One result of having graduated this spring is that I find myself craving scheduled and organized active learning. One way I have decided to keep myself focused and on track is to revisit the universe of online courses available for free, otherwise known as MOOCs–Massive Open Online Courses. The popular and often fascinating web site Open Culture maintains a listing, updated monthly, of current and ongoing MOOCs that is quite useful for exploring free internet-based distance learning.
Such courses have been around for quite a while and I have taken a number of them over the years. Mostly they aided and bolstered my decision to return to school to get my degree, as well as focusing my interests in ancient history and philosophy. One of the first MOOCs I took, and one of the most popular ever in terms of enrollment, was Gregory Nagy’s HarvardX/EdX course The Ancient Greek Hero in 24 Hours. The Greek Hero is no longer running as an interactive course, but the book upon which the course was based is still available and is highly recommended.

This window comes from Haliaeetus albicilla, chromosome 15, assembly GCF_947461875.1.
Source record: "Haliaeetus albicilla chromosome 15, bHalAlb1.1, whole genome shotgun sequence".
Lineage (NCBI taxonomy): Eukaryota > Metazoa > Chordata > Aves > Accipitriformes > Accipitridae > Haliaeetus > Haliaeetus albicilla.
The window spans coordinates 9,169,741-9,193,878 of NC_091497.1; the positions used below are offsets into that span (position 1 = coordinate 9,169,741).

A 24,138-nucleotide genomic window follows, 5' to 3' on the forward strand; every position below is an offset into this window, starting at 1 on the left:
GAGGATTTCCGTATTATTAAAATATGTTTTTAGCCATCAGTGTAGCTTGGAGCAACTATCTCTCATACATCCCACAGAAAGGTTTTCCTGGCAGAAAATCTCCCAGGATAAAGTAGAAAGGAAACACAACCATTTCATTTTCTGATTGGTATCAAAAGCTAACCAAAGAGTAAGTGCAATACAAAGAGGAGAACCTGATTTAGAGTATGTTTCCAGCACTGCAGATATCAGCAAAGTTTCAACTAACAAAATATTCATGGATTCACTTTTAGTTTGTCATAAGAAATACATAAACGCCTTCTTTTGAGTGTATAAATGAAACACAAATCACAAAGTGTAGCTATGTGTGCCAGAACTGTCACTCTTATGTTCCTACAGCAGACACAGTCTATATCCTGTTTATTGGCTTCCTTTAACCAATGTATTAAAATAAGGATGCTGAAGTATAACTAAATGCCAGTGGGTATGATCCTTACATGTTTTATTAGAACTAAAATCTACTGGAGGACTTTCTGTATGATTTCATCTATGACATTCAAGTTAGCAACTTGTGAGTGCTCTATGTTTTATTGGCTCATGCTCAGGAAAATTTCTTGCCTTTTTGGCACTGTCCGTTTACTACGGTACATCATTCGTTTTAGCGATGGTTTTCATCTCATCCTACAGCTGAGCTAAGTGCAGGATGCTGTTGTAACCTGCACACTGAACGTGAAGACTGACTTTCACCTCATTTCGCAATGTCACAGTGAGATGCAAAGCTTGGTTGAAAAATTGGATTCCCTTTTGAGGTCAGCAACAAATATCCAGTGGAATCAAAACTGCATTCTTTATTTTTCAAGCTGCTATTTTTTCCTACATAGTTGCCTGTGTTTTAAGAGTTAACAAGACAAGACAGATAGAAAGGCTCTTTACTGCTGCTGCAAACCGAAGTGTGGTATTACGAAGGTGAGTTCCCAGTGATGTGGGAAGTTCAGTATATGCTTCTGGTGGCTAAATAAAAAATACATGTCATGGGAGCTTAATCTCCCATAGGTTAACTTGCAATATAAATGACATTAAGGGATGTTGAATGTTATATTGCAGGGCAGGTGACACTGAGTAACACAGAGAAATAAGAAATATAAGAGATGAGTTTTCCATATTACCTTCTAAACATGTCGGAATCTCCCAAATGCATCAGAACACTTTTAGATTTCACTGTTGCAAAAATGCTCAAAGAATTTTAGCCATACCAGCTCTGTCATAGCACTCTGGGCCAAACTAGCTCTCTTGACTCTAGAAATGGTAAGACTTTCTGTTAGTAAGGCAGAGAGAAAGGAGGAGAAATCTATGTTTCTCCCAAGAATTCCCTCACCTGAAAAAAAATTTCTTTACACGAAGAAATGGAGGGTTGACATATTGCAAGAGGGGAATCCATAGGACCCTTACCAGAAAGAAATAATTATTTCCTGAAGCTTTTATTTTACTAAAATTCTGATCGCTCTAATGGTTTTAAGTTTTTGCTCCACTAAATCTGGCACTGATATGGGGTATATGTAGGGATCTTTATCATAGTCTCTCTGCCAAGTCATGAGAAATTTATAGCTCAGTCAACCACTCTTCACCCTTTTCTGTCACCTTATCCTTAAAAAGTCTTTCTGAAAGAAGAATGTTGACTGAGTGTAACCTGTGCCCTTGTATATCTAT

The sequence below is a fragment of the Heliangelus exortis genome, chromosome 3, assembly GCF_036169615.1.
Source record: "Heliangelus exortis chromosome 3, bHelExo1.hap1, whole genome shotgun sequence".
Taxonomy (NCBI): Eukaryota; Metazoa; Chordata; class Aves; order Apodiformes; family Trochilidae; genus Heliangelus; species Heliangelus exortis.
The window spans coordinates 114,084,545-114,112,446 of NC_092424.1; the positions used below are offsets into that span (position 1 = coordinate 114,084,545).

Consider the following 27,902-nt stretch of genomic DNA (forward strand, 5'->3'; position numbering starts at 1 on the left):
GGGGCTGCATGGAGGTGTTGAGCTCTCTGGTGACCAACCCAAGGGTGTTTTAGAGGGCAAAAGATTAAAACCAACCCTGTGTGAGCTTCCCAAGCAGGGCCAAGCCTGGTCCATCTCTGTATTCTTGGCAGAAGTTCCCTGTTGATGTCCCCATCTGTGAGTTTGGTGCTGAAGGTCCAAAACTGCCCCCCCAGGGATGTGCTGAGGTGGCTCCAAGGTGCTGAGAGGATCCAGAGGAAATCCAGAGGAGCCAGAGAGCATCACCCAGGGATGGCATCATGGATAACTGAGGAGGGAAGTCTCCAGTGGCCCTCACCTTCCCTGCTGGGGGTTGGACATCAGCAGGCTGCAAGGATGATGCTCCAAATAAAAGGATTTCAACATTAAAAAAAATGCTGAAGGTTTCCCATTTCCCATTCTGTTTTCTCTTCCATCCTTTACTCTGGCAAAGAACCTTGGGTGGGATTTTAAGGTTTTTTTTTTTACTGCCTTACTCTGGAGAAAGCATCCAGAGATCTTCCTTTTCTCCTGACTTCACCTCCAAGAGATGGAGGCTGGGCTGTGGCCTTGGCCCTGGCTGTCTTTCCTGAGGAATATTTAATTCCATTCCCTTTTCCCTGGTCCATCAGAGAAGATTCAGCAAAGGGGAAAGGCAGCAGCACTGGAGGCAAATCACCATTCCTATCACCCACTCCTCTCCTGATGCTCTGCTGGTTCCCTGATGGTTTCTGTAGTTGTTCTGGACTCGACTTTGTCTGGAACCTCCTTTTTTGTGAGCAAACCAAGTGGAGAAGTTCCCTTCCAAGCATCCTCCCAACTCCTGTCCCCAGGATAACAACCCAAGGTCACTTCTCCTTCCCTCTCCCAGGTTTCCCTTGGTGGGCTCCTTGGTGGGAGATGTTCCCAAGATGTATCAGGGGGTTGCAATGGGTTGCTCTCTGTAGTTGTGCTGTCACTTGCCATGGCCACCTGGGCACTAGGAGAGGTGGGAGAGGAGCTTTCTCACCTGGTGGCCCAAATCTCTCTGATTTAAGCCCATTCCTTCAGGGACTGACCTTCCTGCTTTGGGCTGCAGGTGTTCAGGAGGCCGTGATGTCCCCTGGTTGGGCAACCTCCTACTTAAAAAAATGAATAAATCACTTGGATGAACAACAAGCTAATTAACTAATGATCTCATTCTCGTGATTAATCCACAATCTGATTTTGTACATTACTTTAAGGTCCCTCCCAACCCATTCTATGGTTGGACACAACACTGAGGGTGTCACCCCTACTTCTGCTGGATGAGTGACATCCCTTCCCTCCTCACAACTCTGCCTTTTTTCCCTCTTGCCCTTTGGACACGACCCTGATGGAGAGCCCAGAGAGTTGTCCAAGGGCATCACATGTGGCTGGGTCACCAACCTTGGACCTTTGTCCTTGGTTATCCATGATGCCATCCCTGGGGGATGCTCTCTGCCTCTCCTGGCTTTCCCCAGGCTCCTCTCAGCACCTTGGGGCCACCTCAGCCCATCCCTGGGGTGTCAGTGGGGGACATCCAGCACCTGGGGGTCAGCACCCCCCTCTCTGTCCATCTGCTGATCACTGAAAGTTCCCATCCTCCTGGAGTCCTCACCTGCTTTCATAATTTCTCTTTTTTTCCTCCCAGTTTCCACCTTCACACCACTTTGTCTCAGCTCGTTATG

Another, that I have decided to enroll in this summer, also offered by HarvardX/EdX, is entitled DH101: Introduction to Digital Humanities. I intend to use this course, not only as an introduction to topics that I will need to explore in continuing towards a Masters degree, either in history or library science or both, but as a springboard for exploring topics here on my blog, Mundus Patet. So consider this as an introduction to the idea that I will comment here upon this course as well as an invitation to come along for the ride and enroll in the course. It is free and of some general interest to writers, historians, and creatives of all types.